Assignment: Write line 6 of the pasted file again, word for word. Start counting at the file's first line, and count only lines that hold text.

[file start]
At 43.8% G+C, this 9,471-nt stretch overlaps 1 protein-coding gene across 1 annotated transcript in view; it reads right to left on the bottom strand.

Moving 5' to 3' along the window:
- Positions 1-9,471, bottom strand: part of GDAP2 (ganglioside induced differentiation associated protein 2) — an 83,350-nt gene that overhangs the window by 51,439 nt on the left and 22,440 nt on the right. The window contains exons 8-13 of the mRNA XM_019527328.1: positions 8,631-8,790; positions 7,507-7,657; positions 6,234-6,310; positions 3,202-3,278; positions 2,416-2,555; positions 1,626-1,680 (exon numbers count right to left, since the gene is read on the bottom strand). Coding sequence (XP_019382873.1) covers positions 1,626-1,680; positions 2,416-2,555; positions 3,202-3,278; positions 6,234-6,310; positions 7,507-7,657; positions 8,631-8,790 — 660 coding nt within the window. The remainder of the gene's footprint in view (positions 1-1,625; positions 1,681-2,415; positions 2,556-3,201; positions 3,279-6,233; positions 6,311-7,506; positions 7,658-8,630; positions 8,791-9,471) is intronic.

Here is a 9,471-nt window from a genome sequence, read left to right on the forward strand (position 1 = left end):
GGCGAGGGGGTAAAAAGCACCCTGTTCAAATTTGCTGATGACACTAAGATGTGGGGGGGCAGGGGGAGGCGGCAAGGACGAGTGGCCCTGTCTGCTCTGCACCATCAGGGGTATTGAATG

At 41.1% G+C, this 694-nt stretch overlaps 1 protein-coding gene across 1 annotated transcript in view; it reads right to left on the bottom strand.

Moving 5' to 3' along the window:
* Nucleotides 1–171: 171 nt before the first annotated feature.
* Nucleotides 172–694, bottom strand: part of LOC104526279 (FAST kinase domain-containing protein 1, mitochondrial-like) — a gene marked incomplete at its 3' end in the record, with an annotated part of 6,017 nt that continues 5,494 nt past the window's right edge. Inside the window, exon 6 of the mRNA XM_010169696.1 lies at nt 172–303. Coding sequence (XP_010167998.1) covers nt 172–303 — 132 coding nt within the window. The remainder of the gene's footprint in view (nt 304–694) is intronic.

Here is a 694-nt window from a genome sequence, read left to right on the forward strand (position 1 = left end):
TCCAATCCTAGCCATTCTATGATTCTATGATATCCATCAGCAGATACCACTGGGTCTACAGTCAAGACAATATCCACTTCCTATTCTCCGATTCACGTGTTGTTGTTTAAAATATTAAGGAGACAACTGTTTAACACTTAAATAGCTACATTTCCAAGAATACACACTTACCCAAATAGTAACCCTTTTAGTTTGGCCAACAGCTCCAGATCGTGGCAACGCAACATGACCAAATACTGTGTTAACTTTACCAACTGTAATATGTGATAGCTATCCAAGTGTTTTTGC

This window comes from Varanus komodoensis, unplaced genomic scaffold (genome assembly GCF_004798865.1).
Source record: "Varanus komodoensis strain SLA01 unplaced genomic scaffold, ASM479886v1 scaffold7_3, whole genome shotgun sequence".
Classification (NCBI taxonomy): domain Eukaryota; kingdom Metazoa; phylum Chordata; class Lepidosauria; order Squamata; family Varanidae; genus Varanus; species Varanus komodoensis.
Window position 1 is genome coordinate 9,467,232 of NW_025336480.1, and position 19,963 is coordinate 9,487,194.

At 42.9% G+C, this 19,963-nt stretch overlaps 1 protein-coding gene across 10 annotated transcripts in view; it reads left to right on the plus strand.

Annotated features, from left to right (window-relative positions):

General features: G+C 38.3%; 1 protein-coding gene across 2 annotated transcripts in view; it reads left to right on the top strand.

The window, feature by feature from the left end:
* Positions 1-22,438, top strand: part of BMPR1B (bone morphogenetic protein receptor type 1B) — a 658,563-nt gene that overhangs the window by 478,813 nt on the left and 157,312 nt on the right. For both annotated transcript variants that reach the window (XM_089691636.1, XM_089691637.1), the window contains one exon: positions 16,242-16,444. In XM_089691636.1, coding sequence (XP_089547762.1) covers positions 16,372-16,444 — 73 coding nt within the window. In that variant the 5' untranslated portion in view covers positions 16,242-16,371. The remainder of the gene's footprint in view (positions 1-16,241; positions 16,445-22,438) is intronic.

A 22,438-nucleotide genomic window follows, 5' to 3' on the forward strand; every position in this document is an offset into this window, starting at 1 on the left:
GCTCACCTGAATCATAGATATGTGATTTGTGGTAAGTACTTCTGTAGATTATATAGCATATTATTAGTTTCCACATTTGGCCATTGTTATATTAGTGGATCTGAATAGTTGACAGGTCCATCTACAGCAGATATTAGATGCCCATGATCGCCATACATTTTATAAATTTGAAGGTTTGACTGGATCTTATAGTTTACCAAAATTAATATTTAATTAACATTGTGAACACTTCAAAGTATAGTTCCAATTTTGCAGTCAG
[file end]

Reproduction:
At 41.1% G+C, this 694-nt stretch overlaps 1 protein-coding gene across 1 annotated transcript in view; it reads right to left on the bottom strand.